- The Washington Times - Monday, October 2, 2000

BUREIJ REFUGEE CAMP, Gaza Strip He died huddled in his father's arms, caught in a hail of bullets and captured in the viewfinder of a television camera in a shocking scene viewed all over the world.

Twelve-year-old Mohammed Aldura shot as his desperate father tried to shield him after they blundered into the middle of a fierce Israeli-Palestinian clash outside a small Jewish settlement was mourned yesterday in the teeming refugee camp where he spent his short life.

The death reignited a bitter and long-running debate over who bears responsibility when Palestinian children are killed or injured in street clashes the Israeli soldiers who shoot them, or the Palestinian adults who allow or even encourage them to take part in the violence.

In Mohammed's death, it was not entirely clear who fired the fatal shots, though Palestinians blamed the Israelis.

"I was always afraid something like this would happen to him," said Mohammed's 30-year-old mother, Amal, sitting dry-eyed and swathed in black at the family's home, which was filled with friends and relatives who spilled over into the mourning tent outside. "To those who did it, I say, I wish you may burn."

Amid a welter of brutal scenes from street battles that have swept the West Bank and Gaza Strip since Thursday, the boy's death was a singularly horrific one.

Television footage shot by French TV during Saturday's pitched battle outside the heavily guarded Gaza settlement of Netzarim showed Mohammed clinging to his father, Jamal, and screaming in terror as a sustained burst of gunfire raked a concrete wall behind them.

As the two huddled behind a tiny abutment, the father vainly stretched a protective arm in front of his son.

Most stations that aired the footage cut away before the stricken boy could be seen slumping over, losing his grip on the father, who himself twitched convulsively as he was struck by round after round.

In this latest spasm of violence just as in the days of the Palestinian uprising, or intefadeh Palestinian children are often found on the front lines of deadly cat-and-mouse clashes between demonstrators and Israeli troops. Confrontations that begin with stones and rubber-coated steel pellets often escalate into furious exchanges of live fire.

Israel's police minister, Shlomo Ben-Ami, blamed Palestinians for putting children in harm's way.

"When the Palestinians deliberately bring a lot of civilians, some of them young people, to demonstrate and not to demonstrate silently, but to throw stones, and not only stones but firebombs, and use live fire as well in such situations, the only thing you can do in order to protect your life is to retaliate," said Mr. Ben-Ami, who is also the acting foreign minister. "We tried to use direct weapons only when it was really needed, in order to protect life."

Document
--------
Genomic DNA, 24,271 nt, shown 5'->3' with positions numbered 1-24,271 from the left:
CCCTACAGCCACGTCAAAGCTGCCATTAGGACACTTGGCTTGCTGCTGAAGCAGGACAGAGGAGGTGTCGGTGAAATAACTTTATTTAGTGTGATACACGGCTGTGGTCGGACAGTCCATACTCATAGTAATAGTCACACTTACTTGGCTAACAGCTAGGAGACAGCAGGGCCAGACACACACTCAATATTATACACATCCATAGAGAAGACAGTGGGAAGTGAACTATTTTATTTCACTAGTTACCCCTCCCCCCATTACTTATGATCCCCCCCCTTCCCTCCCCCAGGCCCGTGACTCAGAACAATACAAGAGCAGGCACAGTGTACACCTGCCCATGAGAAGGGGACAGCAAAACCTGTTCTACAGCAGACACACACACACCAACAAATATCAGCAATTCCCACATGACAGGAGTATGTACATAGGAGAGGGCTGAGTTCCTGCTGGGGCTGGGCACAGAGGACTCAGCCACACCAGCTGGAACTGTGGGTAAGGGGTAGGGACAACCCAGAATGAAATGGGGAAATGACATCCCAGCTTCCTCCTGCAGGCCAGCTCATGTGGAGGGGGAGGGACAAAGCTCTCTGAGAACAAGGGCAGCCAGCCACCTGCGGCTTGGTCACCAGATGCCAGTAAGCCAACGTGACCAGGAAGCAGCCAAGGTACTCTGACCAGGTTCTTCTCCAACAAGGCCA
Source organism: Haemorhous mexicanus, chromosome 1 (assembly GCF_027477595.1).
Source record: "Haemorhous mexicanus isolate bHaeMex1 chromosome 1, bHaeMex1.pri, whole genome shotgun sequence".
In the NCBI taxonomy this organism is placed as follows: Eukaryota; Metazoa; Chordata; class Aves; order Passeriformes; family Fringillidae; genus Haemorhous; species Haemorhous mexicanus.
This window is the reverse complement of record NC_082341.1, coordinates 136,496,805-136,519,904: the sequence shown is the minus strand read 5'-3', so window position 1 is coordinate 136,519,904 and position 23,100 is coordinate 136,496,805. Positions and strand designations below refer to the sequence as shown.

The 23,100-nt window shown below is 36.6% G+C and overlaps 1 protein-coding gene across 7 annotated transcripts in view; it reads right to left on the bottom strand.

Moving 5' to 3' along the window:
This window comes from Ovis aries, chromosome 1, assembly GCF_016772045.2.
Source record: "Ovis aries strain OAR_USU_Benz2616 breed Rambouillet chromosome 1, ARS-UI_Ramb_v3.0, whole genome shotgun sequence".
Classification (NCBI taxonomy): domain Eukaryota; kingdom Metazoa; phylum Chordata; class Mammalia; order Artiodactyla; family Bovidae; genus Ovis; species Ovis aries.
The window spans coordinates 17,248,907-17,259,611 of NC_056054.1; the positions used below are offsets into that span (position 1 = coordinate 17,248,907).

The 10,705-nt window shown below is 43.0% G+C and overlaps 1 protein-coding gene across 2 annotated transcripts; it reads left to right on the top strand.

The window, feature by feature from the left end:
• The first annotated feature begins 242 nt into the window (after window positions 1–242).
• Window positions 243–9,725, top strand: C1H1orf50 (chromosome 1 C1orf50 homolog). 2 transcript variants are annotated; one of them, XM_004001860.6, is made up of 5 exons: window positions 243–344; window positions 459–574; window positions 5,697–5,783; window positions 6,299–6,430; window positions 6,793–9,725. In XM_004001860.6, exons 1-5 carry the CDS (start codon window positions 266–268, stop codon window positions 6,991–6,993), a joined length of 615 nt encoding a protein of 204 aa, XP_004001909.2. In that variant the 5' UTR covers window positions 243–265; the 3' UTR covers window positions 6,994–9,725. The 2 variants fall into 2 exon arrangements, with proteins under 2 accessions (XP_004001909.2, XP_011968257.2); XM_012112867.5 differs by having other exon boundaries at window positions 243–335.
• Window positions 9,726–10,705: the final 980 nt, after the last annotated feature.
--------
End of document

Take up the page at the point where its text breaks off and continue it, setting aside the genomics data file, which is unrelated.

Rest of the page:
The slain boy's relatives freely acknowledged that he often joined other children from the camp in throwing rocks at Israeli soldiers. His nickname was Mitwali a slang word for little troublemaker, or scamp.

On Saturday, with daily clashes intensifying, his mother lured him away from the ranks of young stone-throwers by telling him to accompany his father, who was shopping for a used car.

"He loved going out on errands with his father, spending time with him, so he obeyed," she said.

Returning home on foot, the two found themselves caught between a stone- and firebomb-throwing Palestinian mob perhaps including some gunmen and Israeli troops who were firing live bullets in the demonstrators' direction.

Yesterday, Jamal Aldura, a 37-year-old laborer, remained in a Gaza hospital recovering from bullet wounds to both legs, one arm and his midsection.

Swathed in bloody bandages, barely able to keep his eyes open, he recounted from his hospital cot how he tried to shield his son from the hail of bullets he said were fired by Israeli troops.

"I tried to tell them, 'Stop, stop, he's my son, he's a child,' but nobody heard me, and they didn't listen to me," he said in a slurred, weak voice. "Those moments were like a lifetime."

When Mohammed's mother saw the footage, which aired repeatedly on Palestinian television, she already knew her son was dead and her husband badly wounded. But she could hardly believe the cringing, cowering boy she saw on the screen was the spirited, mischievous child she knew.

"I saw him, but I didn't know him," she said.

Although the two appeared to be in the line of fire from the Israeli troops' position, Israeli Cabinet Secretary Yitzhak Herzog said last night it still wasn't known who fired the fatal shots.

The army said in a statement that it would look into the incident. While it expressed regret for the loss of life, it accused Palestinians of "making cynical use of children and women by bringing them to flash points."

Palestinian Parliament Speaker Ahmed Qureia furiously denounced Israel for what he called a cold-blooded killing.

"I think that pictures seen worldwide of a boy killed by the Israelis whose father was trying to protect him is clear evidence of who's responsible for the escalation of the situation," he said. "This is the ugliest thing a human can see in this world."

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